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Broadway musicals -- beyond the escapism

The equation is self-evident, like a standing ovation.

Broadway musicals equals theatrical escapism.

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But what about the musical as social history? Or as a reflection of fluctuating moods and mores? Or as an embodiment of pop-cultural evolution?

Take the current scene, for example. The latest Broadway smash hit is the Michael Bennett-Tom Eyen-Henry Krieger spectacular, ''Dreamgirls.'' In the best show-business tradition, it has already conferred stardom on the youthful Jennifer Holliday. That's how legends are made. And that's the Broadway musical at one level.

But ''Dreamgirls'' strove to be more than what Cole Porter called ''another op'nin', another show.'' The plot centers around a singing trio and its conniving manager. Seeking for an image more acceptable to Las Vegas, New York, and TV moguls, the opportunistic manager recasts and rearranges the Supremes-like Dreams of the title. In a parallel bow to sleekness and assimilation, the story's earthy black soul singer is toned down and slicked up.

''Dreamgirls'' makes no pretensions to being a musical with a message. Its business is entertainment executed with breathtaking razzle-dazzle and showmanship. But in its time-sweep from the early 1960s to the early '70s, the show creates some striking vignettes of a decade in flux. Furthermore, in their footnotes to show-biz history, the authors spotlight the seamy side of talent exploitation, specifically as it affects black entertainers. The rise of these Dreams involves sharp deals and ruthless disloyalties, payoffs and payola, and the kinds of conniving that can go into the making and unmaking of stars.

''Dreamgirls'' is also about the American success dream. Early in the show, the theme is satirized in ''Cadillac Car,'' a mock-tribute to upward mobility. But flashy success doesn't necessarily buy artistic freedom. Later on in the story, arguing for her right to a proffered Hollywood break, the Dreams' lead singer tells their manipulative manager: ''Like any other American girl, I want to be a movie star.''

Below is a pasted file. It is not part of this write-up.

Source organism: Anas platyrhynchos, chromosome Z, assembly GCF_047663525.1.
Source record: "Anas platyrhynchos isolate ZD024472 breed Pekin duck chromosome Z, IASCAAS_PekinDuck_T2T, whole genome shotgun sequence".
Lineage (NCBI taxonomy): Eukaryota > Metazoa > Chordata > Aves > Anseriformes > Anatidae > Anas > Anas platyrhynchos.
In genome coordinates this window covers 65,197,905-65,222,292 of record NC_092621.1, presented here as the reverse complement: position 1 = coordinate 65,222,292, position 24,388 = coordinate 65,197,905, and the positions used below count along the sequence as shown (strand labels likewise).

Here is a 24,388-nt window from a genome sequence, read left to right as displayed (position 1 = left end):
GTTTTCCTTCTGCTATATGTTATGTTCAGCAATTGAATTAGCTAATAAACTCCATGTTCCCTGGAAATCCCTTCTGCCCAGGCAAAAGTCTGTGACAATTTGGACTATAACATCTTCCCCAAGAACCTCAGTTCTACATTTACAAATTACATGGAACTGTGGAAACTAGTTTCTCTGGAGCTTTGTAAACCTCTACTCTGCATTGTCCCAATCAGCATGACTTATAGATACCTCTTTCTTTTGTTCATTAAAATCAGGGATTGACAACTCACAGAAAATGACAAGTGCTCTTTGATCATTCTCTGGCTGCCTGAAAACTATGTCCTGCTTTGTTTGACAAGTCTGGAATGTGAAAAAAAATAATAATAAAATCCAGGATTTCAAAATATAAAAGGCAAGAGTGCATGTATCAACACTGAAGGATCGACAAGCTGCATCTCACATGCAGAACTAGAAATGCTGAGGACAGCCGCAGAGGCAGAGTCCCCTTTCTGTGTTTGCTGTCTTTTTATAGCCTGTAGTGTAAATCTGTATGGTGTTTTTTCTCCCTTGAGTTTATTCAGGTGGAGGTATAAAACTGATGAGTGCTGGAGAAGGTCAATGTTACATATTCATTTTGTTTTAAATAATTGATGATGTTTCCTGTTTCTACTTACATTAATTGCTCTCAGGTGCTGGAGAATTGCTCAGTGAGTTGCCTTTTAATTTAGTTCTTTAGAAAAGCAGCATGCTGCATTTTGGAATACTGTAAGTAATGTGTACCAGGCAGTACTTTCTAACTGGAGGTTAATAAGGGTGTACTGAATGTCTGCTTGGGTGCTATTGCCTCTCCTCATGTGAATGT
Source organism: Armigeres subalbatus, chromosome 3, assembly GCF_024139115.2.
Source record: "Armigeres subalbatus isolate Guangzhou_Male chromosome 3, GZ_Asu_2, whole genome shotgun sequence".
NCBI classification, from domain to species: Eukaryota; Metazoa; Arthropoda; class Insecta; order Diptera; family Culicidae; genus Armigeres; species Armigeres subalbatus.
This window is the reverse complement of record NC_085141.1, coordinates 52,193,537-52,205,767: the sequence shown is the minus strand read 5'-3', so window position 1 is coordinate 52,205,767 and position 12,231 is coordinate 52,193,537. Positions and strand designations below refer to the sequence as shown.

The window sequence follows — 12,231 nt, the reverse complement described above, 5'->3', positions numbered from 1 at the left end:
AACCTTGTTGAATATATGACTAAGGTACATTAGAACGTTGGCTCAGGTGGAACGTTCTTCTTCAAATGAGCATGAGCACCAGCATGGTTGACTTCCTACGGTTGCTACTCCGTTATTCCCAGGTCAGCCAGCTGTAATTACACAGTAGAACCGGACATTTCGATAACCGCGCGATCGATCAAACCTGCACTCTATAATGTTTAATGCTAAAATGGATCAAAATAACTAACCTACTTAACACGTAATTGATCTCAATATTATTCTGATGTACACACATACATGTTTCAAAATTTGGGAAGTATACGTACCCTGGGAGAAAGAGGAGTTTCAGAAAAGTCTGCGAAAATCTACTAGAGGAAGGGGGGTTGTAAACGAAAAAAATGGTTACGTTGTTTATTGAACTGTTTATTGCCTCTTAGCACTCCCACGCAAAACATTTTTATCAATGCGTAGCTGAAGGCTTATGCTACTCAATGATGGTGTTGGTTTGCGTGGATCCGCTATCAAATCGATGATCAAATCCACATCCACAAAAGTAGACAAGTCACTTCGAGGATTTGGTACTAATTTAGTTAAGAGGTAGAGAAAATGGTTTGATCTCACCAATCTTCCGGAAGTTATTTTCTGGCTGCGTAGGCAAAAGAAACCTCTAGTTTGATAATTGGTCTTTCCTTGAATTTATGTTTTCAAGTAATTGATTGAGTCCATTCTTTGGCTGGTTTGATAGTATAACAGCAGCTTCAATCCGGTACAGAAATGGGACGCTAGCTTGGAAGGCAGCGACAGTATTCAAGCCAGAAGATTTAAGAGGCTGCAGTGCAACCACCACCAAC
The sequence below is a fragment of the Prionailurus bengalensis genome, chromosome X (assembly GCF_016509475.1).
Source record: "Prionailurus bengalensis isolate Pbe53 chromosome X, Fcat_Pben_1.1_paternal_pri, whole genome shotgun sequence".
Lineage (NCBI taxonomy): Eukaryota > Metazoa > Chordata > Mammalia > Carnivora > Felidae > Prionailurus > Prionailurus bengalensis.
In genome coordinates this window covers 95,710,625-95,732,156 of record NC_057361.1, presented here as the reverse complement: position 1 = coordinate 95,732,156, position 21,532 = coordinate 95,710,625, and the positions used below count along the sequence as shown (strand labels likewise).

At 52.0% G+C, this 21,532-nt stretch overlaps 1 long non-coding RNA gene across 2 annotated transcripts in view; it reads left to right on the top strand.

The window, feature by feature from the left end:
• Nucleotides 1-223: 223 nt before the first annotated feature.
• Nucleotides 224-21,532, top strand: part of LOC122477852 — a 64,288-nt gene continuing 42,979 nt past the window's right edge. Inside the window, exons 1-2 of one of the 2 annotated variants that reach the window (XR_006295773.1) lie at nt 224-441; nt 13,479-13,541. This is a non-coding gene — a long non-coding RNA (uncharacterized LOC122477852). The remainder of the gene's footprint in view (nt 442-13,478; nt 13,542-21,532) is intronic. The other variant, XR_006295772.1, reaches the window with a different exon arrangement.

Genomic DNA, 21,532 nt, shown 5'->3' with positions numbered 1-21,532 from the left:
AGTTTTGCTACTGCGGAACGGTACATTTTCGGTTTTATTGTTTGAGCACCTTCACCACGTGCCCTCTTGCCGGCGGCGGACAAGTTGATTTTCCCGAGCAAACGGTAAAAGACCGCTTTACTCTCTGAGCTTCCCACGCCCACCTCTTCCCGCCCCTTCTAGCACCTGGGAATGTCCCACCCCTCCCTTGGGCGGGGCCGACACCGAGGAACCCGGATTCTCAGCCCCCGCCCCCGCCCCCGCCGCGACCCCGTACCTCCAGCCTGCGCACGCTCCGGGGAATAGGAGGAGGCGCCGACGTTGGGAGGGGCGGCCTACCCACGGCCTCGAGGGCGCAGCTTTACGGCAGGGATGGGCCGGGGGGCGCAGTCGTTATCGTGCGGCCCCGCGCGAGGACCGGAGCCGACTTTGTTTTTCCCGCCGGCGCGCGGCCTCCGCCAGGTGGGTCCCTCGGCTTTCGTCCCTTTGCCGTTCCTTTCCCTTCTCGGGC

What else is ''Dreamgirls'' about? According to its director-choreographer, the show is about family. In a New York Times interview, Mr. Bennett elaborated: ''Family structure, with Taylor (the manager) being the father in a sense -- the good Daddy or the bad Daddy depending on the scene. I think the buttons I'm pushing are family buttons. Sister and brother are united and you feel good. You feel bad when you see something disintegrate that's represented as a family to you. I like material when it's very universal.''

By coincidence, Mr. Bennett's still current 1975 hit, ''A Chorus Line,'' represents yet another -- and a unique -- example of the Broadway musical as social phenomenon and force. Since it opened six-and-a-half years ago, this affectionate celebration of Broadway ''gypsies'' (the chorus dancers indispensable to big production numbers) has poured well over $10 million into the working capital of the nonprofit New York Shakespeare Festival, where the show originated. ''A Chorus Line'' has thus helped finance more than 100 festival productions plus seven seasons of free Shakespeare in Central Park. No other Broadway musical has performed such a funding role for a public service institution.

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What more might be said about Broadway musicals as a socio-cultural phenomenon? Without getting too academic about it, let's categorize briefly:

Black artists. ''Ain't Misbehavin' '' honors Fats Waller, one of the bright blithe spirits of 20th-century musical Americana. Its general air of sassy joy makes the show's quietly sung ''Black and Blue'' the more deeply poignant. ''Sophisticated Ladies'' salutes with consummate pizzaz just one aspect of the great Duke Ellington's creativity. In the course of ''Lena Horne: the Lady and Her Music,'' the incomparable Miss Horne recalls - with sometimes ironic humor but without bitterness - the uses and abuses of a talented black woman in earlier Hollywood.

American folkways. Like previous shows inspired by comic strips, ''Annie'' brings to stage life the mythic cartoon characters so long and so intimately identified with the nation's pop culture. ''Barnum'' invites one and all to ''join the circus, be a kid again,'' while commemorating the legendary 19 th-century showman and founder of ''The Greatest Show on Earth.'' ''Sugar Babies'' enshrines three American institutions: Mickey Rooney, Ann Miller, and old-timey burlesque. ''42nd Street,'' the great Gower Champion's final legacy, resounds with the tap-tap-tapping of a hundred dancing feet in a gorgeous splurge of nostalgia recalling the movie musicals that delighted a whole generation of filmgoers.

Politics and ideology. The latest revival of ''Camelot'' inevitably recalled the aura of John F. Kennedy's brief presidency. ''Evita,'' superficial as it is, at least attempts a sardonic commentary on the central figures in one of Argentina's previous bouts with corrupt and ruthless dictatorship.

All this is not to endow the escape artistry of the Broadway musical and its show-biz sponsors with a social consciousness undreamed of in their box-office philosophy. And yet . . . it seemed worth pointing out that there may be some nuggets of gold in them thar frills.

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